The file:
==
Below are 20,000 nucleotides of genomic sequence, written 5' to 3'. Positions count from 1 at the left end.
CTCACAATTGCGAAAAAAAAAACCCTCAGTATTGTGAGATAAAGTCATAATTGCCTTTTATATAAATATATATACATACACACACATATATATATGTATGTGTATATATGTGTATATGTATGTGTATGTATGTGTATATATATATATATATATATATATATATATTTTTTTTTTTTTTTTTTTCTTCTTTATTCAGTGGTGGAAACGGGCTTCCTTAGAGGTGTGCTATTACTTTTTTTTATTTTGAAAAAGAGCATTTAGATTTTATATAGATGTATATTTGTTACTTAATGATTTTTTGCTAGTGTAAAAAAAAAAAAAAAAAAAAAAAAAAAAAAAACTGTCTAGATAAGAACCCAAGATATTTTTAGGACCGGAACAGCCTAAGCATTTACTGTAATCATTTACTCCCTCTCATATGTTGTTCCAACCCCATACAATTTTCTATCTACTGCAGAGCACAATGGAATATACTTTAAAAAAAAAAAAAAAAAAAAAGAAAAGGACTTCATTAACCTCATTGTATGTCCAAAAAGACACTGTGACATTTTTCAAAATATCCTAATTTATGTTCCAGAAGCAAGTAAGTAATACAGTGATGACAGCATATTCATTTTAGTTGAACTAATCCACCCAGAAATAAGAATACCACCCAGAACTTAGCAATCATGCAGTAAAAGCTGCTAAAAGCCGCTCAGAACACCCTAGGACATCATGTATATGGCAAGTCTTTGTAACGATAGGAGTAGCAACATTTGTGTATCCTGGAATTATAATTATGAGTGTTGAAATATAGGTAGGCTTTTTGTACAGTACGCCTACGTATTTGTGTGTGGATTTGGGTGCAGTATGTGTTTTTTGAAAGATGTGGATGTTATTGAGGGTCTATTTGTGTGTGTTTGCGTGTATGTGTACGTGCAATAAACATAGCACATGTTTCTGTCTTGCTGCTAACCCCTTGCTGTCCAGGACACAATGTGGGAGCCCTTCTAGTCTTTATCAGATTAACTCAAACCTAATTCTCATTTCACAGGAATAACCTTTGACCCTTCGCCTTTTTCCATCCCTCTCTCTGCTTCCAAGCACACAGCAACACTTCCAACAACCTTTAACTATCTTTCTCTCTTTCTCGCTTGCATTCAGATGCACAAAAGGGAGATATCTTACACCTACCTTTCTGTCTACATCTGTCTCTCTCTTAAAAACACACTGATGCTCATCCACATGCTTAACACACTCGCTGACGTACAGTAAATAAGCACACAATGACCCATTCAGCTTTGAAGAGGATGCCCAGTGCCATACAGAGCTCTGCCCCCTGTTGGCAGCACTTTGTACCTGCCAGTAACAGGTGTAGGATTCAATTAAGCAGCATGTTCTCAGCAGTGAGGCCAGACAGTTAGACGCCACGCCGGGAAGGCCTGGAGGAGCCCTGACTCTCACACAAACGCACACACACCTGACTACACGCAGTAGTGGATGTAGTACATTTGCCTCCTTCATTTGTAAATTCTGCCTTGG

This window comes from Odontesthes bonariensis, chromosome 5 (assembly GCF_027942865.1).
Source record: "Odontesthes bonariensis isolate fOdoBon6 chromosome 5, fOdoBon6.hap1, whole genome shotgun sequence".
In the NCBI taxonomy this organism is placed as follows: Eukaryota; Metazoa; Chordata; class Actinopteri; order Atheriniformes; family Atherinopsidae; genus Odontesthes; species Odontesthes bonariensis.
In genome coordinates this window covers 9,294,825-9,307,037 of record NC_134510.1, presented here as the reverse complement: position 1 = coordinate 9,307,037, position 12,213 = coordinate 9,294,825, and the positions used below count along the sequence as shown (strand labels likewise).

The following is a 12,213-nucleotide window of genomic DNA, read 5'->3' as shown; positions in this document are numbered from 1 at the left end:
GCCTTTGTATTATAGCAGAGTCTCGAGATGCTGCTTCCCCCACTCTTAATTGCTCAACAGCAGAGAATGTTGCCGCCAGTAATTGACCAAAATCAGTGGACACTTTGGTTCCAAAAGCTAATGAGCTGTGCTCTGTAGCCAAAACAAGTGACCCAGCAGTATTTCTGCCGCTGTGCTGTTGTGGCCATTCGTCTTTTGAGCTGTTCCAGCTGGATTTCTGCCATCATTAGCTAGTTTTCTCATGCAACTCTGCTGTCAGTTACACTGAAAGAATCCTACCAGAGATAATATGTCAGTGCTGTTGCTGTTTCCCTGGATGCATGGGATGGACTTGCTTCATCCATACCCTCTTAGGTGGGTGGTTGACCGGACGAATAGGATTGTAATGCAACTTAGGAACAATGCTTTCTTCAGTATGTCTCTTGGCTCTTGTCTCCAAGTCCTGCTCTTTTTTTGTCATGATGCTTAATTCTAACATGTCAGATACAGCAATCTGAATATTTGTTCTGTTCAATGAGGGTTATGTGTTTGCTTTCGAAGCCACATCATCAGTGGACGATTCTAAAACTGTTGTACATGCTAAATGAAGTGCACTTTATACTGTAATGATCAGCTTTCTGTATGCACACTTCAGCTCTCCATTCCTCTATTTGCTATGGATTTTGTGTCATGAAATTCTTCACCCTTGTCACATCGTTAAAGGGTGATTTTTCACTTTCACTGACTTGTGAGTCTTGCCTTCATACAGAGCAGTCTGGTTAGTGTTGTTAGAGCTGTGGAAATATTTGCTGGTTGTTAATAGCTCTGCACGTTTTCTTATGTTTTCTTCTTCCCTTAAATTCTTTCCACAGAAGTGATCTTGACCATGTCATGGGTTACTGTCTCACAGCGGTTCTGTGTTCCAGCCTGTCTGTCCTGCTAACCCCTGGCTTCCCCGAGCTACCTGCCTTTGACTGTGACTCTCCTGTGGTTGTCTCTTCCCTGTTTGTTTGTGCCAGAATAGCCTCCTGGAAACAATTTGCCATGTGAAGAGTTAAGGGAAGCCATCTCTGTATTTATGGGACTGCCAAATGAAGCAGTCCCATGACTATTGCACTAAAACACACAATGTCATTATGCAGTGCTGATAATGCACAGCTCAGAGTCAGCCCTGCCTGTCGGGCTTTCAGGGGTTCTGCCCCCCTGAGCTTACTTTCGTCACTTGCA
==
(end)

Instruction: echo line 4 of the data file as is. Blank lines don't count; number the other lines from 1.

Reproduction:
Source record: "Odontesthes bonariensis isolate fOdoBon6 chromosome 5, fOdoBon6.hap1, whole genome shotgun sequence".